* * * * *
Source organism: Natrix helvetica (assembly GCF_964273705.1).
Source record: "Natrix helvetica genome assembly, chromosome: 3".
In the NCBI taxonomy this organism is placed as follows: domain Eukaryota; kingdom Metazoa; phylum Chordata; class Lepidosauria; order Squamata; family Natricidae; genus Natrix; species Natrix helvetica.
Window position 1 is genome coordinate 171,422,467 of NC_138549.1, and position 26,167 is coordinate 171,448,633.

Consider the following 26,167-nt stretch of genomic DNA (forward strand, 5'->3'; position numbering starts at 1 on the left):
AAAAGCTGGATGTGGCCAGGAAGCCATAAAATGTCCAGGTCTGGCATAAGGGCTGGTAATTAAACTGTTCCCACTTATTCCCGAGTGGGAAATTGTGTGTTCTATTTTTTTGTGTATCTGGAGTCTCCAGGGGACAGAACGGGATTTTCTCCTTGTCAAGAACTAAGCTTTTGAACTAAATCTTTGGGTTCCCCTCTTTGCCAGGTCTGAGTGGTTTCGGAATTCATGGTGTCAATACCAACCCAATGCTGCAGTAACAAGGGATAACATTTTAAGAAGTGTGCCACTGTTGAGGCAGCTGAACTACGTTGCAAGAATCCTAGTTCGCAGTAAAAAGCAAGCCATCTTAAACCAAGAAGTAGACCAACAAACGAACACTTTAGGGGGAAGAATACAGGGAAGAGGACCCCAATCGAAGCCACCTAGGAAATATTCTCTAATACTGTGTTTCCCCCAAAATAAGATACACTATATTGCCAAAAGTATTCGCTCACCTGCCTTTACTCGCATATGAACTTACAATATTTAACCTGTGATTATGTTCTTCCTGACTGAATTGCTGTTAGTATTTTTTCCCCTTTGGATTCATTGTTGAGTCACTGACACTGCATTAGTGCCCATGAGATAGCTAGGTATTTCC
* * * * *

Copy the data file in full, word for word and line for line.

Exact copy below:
Source organism: Natrix helvetica (assembly GCF_964273705.1).
Source record: "Natrix helvetica genome assembly, chromosome: 3".
In the NCBI taxonomy this organism is placed as follows: domain Eukaryota; kingdom Metazoa; phylum Chordata; class Lepidosauria; order Squamata; family Natricidae; genus Natrix; species Natrix helvetica.
Window position 1 is genome coordinate 171,422,467 of NC_138549.1, and position 26,167 is coordinate 171,448,633.

Consider the following 26,167-nt stretch of genomic DNA (forward strand, 5'->3'; position numbering starts at 1 on the left):
AAAAGCTGGATGTGGCCAGGAAGCCATAAAATGTCCAGGTCTGGCATAAGGGCTGGTAATTAAACTGTTCCCACTTATTCCCGAGTGGGAAATTGTGTGTTCTATTTTTTTGTGTATCTGGAGTCTCCAGGGGACAGAACGGGATTTTCTCCTTGTCAAGAACTAAGCTTTTGAACTAAATCTTTGGGTTCCCCTCTTTGCCAGGTCTGAGTGGTTTCGGAATTCATGGTGTCAATACCAACCCAATGCTGCAGTAACAAGGGATAACATTTTAAGAAGTGTGCCACTGTTGAGGCAGCTGAACTACGTTGCAAGAATCCTAGTTCGCAGTAAAAAGCAAGCCATCTTAAACCAAGAAGTAGACCAACAAACGAACACTTTAGGGGGAAGAATACAGGGAAGAGGACCCCAATCGAAGCCACCTAGGAAATATTCTCTAATACTGTGTTTCCCCCAAAATAAGATACACTATATTGCCAAAAGTATTCGCTCACCTGCCTTTACTCGCATATGAACTTACAATATTTAACCTGTGATTATGTTCTTCCTGACTGAATTGCTGTTAGTATTTTTTCCCCTTTGGATTCATTGTTGAGTCACTGACACTGCATTAGTGCCCATGAGATAGCTAGGTATTTCC